Juggling career and motherhood on her own terms

Published Nov. 20, 2012

Somewhere deep down, Kim Woitkowski knew she was doing the right thing.

The part of her that once upon a time was a single mother struggling to make ends meet poured adrenaline into her veins and begged her not to do it. Her husband, a commercial plumber, told her she was crazy. She told herself she was crazy. They really needed both incomes.

She remembered how her husband looked in intensive care last year, and how fragile life felt. She remembered her father succumbing to cancer the year before. Then she remembered the countless basketball games she missed raising her first son while building a career. She thought of her daughter, Sophia, then 9 months, who was at that moment in a day care she didn't like. She imagined all the first moments she was going to miss if she didn't do it, mustered her courage and quit the $45,000-a-year job processing payroll she'd held for six years. Then she walked to the restroom and threw up.

"We went from upper middle class to lower middle class overnight," the 37-year-old laments. "It's been tough."

She emptied her retirement account and in May opened FiFi Ruffles, a baby girls clothing store in downtown St. Petersburg with the goal of spending every day with her daughter.

Opening in May was a mistake. Summer was worse, as she drained her husband's plumber salary to stay afloat. In October she broke even for the first time. The jury is out on November. Business is slow, but comes in bursts usually during Sophia's pre-nap meltdown.

"This is a one-butt store," Kim joked as the sixth customer entered the tiny shop last Thursday, "but come on in!"

Sophia started to cry from the storeroom. Kim excused herself to get her daughter out of her high chair. Lunch would have to wait.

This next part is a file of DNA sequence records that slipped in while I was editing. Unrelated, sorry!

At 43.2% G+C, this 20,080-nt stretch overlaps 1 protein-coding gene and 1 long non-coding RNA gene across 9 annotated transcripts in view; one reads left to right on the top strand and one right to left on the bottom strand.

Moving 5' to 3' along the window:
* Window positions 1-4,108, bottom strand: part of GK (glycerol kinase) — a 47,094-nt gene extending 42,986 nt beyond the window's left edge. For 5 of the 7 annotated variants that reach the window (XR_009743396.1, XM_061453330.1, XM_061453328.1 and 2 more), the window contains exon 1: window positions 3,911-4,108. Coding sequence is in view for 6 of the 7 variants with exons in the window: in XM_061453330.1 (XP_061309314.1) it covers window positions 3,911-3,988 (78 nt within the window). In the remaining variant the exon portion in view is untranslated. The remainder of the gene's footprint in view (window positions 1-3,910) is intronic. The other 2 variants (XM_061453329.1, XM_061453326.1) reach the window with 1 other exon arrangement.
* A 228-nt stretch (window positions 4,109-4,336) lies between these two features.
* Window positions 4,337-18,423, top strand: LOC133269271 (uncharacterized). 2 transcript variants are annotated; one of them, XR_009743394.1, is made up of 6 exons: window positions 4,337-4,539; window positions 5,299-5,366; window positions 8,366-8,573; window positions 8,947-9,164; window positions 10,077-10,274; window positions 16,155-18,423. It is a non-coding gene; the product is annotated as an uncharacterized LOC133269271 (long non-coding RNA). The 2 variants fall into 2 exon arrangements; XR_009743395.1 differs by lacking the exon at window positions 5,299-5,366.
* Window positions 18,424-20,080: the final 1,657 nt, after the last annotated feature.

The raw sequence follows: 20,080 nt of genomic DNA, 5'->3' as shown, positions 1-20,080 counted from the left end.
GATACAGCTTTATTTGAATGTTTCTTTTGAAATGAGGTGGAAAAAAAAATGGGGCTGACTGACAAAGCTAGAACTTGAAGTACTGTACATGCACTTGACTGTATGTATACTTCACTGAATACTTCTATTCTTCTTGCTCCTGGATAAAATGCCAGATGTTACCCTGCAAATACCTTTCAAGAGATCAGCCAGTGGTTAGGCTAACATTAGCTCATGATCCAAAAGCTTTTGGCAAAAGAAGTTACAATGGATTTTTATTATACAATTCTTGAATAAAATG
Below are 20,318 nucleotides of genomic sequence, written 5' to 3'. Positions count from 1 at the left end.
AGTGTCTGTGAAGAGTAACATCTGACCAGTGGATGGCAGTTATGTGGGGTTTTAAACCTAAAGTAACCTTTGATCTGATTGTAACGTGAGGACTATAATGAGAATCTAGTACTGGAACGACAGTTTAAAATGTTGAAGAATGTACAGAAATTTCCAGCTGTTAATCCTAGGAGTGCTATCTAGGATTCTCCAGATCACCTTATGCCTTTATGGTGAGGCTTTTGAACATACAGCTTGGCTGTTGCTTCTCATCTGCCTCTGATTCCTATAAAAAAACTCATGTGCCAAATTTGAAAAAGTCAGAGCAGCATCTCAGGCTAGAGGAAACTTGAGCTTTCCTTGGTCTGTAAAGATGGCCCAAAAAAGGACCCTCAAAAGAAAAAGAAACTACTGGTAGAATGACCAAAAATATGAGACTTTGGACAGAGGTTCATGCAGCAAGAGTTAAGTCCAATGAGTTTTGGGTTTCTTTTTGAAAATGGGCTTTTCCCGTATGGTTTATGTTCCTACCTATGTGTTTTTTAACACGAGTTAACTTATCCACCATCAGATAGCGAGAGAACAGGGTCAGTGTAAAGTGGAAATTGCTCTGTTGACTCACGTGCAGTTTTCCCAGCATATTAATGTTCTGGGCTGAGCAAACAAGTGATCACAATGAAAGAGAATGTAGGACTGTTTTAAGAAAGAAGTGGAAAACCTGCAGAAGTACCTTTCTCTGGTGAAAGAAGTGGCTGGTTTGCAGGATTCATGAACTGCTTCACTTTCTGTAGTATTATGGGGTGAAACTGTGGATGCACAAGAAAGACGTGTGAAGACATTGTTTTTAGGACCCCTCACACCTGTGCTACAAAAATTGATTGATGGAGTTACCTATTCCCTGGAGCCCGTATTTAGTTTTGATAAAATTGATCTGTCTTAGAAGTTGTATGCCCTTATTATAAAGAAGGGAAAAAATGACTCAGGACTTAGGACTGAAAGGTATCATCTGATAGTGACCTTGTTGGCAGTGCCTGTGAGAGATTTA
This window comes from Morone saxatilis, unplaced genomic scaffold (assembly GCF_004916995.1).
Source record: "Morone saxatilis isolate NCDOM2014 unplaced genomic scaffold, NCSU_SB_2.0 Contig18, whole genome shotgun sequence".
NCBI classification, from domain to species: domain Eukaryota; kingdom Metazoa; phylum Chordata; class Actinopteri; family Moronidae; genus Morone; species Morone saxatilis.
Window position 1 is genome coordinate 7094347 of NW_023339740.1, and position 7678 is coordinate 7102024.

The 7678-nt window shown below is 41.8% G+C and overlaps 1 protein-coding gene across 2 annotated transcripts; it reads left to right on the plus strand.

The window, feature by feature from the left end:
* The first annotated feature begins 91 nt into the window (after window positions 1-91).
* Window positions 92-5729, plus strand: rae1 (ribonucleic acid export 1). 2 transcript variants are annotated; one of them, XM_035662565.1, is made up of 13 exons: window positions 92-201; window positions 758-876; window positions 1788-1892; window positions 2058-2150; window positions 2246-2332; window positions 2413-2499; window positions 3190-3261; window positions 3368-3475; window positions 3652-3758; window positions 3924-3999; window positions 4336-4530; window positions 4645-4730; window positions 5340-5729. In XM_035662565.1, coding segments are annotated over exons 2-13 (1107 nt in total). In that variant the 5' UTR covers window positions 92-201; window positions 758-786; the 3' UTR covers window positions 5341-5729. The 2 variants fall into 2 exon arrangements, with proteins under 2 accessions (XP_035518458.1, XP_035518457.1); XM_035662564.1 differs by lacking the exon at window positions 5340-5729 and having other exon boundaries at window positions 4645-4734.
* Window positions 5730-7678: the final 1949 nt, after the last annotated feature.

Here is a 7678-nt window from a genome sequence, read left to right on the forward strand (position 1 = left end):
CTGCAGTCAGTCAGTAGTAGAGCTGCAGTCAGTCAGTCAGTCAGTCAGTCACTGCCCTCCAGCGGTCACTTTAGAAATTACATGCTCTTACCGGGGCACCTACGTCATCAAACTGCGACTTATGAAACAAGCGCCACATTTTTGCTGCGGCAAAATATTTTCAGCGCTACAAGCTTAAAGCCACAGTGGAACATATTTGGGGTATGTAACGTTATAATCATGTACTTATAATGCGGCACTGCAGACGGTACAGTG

A mother from Baby Boot Camp wanted to know about who makes the pillow dresses. Sophia pulled off her shoes, screamed and started pushing a clothing rack.

"We're going to eat in a minute," Kim assured her daughter, if only she understood language.

Two grandmothers decided to buy two headbands.

"Could you look to see if she's trying to climb back into her high chair," Kim asked a fellow mom as she looked for the credit card scanner.

She was.

"Excuse me."

Kim fumbled with running a credit card while holding the crying, wiggling baby, realized she was one hand short, and decided the unhappy baby had to go on the ground.

Best-Customer-Mom had picked out four dresses, Ho Ho Ho Santa bloomers, red leggings, terry cloth leggings, some ruffle socks, a pillowcase dress and was looking at a fuzzy pink winter jacket.

Sophia toppled a Christmas mannequin and started yanking holiday dresses off the hanger.

"Thank you. Can you put that back?"

Kim rang up Best-Customer-Mom and let Hurricane Sophia blow around the store until the last customer left. You can't blame a kid for being hungry, and moms understand moms.

They finally got back to lunch and, blood sugar back up, settled down next to a portable crib in the store room with Goldilocks and the Three Bears.

" 'Mmmm,' she sighed, 'this porridge is perfect,' and she ate it all up."

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"Mama," Sophia yawned, and curled deeper into her mother's lap to cuddle.

And somewhere deep down, Kim Woitkowski knew she was doing the right thing.